New Report Shows How Climate Change Impacts Gardening

Press Release: “Gardening in a Changing Climate” identifies how gardeners can take action in their own yards to reduce impacts of climate change

Sep 25, 2018   •   News , Climate Resilience


September 25, 2018



“Gardening in a Changing Climate” identifies how gardeners can take action in their own yards to reduce impacts of climate change in our region

The Greenbelt Foundation has partnered with the Royal Botanical Gardens for this first report in a new series exploring how a changing climate impacts day-to-day activities enjoyed by Ontarians in and around the Greenbelt. Gardening in a Changing Climate identifies how gardening is already being impacted by climate change and actions home gardeners can take to adapt to and mitigate these impacts.

The In a Changing Climate series will explore how everything from health to hockey is impacted by climate change in the Greater Golden Horseshoe, in partnership with experts from a range of organizations. Along with identifying these impacts, the series highlights the role of the Greenbelt in mitigating climate impacts and the important ways we can individually and collectively respond to these challenges.

Gardeners can expect more damage to their gardens from severe storms and an increase in invasive species like Garlic Mustard and Dog-strangling Vine. Extreme heat and drought, and rapid transition between seasons will put increased stress on plants and pollinators. These impacts are already being felt at the Royal Botanical Gardens, home to more species of wild plants than in any other area in the country.

“The collective impact of gardens can make a huge difference in how communities mitigate and adapt to climate change.” observes Royal Botanical Gardens’ CEO, Mark Runciman. “More than just pretty places, they can be part of their community’s green infrastructure.”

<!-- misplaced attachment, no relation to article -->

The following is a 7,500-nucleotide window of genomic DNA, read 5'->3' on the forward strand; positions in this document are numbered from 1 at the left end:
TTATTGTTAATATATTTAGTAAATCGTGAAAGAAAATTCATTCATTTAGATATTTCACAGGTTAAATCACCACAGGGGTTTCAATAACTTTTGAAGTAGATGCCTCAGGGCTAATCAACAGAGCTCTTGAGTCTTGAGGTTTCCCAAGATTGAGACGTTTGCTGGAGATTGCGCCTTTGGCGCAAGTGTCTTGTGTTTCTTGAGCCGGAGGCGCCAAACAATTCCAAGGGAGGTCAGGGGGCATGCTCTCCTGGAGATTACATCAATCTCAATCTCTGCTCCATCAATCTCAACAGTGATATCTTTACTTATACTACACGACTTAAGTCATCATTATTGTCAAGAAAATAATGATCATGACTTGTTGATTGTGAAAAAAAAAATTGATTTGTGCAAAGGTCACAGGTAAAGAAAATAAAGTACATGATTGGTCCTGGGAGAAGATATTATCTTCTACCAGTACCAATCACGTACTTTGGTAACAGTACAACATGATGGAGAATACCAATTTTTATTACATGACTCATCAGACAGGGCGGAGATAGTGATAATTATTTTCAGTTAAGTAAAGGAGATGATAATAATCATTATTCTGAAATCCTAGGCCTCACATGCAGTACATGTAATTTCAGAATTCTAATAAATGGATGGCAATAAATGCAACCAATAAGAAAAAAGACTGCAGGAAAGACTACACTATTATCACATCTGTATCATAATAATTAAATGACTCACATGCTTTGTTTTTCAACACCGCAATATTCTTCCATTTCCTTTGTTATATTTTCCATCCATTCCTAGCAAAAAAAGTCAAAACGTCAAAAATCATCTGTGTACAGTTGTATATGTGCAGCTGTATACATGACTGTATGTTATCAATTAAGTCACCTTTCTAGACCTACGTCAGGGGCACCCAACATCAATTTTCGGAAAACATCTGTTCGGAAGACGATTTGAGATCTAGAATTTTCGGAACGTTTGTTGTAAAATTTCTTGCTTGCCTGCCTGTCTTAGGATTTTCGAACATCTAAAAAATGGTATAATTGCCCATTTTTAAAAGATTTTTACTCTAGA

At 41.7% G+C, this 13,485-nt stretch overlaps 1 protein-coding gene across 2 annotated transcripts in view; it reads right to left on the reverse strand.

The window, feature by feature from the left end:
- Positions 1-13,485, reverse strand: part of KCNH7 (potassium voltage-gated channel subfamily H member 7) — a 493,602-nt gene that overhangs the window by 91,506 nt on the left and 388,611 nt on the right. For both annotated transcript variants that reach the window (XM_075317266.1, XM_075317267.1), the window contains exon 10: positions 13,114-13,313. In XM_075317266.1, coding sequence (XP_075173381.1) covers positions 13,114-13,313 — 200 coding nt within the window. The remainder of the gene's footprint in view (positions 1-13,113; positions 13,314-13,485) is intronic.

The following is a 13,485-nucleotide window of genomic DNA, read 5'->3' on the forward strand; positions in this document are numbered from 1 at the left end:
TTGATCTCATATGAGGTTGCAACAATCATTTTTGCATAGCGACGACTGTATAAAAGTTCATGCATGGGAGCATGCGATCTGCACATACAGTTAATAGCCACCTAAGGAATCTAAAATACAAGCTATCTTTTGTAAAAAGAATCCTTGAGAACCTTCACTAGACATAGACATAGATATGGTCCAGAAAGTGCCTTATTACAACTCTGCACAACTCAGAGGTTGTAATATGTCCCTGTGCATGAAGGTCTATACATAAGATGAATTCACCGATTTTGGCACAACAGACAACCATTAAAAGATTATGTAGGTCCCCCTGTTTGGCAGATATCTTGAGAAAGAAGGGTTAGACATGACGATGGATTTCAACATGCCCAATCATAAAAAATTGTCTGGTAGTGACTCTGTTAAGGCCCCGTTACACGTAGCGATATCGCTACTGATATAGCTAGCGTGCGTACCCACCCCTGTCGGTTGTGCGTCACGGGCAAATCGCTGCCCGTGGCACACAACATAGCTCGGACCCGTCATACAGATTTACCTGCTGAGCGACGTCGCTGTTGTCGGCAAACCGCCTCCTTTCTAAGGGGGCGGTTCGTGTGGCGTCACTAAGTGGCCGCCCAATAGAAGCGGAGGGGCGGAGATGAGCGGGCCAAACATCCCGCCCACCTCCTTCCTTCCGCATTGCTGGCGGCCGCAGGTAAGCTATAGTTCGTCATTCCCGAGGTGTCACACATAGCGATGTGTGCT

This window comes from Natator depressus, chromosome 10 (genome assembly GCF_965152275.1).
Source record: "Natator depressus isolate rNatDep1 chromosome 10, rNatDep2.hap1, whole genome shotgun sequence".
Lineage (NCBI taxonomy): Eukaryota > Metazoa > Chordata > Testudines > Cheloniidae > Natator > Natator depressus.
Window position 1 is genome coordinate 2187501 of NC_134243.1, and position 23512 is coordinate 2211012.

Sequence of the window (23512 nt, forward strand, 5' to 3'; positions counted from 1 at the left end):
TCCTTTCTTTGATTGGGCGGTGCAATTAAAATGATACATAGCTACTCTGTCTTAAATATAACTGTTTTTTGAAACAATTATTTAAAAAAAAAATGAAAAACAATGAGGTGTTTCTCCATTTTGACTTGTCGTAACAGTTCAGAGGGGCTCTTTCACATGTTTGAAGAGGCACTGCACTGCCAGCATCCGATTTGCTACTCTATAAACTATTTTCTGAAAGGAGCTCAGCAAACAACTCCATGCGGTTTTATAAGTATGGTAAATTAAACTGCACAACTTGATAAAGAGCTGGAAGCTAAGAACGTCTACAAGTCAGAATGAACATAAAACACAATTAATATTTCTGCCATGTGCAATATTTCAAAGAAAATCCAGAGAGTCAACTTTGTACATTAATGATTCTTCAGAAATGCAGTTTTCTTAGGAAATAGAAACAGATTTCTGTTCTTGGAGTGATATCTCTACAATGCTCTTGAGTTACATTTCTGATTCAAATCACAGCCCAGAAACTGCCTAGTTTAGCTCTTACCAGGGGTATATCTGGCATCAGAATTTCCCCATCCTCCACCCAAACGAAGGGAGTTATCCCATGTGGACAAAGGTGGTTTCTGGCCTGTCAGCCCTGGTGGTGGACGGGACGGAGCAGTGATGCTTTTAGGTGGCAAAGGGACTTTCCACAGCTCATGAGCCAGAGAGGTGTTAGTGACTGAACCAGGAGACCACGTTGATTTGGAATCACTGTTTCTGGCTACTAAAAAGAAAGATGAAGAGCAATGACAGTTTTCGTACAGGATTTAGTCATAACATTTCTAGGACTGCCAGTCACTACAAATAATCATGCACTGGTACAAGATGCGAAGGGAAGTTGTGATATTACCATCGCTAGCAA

“The In a Changing Climate series aims to make connections between activities many of us love, like gardening, and the impacts a changing climate is already having, but more importantly the actions we are all empowered to take to mitigate these impacts,” says Edward McDonnell, CEO of the Greenbelt Foundation. “The Greenbelt itself is a form of positive climate action that is directly benfiting residents now, and with proper investment it will help us and our communities adapt to climate change.”

Gardening In a Changing Climate is available at, along with other resources including a shareable two-page summary. 


About the Greenbelt:
Ontario’s Greenbelt is the solution for fresh air, clean water, healthy local food, active outdoor recreation, and a thriving economy. At nearly 2 million acres, it’s the world’s largest permanently protected greenbelt, keeping our farmlands, forests, and wetlands safe and sustainable. The Greenbelt Foundation works to help keep farmers successful, strengthen local economies, protect natural features, and promote sustainable growth. Learn more at:

About the Royal Botanical Gardens:
Royal Botanical Gardens (RBG) is the largest botanical garden in Canada, a National Historic Site, and registered charitable organization with a mandate to bring together people, plants and nature. We dedicate our expertise in horticulture, conservation, science and education to connect people, plants and place for the purpose of nurturing and preserving healthy growing life on our planet.

Erica Woods
Greenbelt Foundation
416-960-0001 ext 306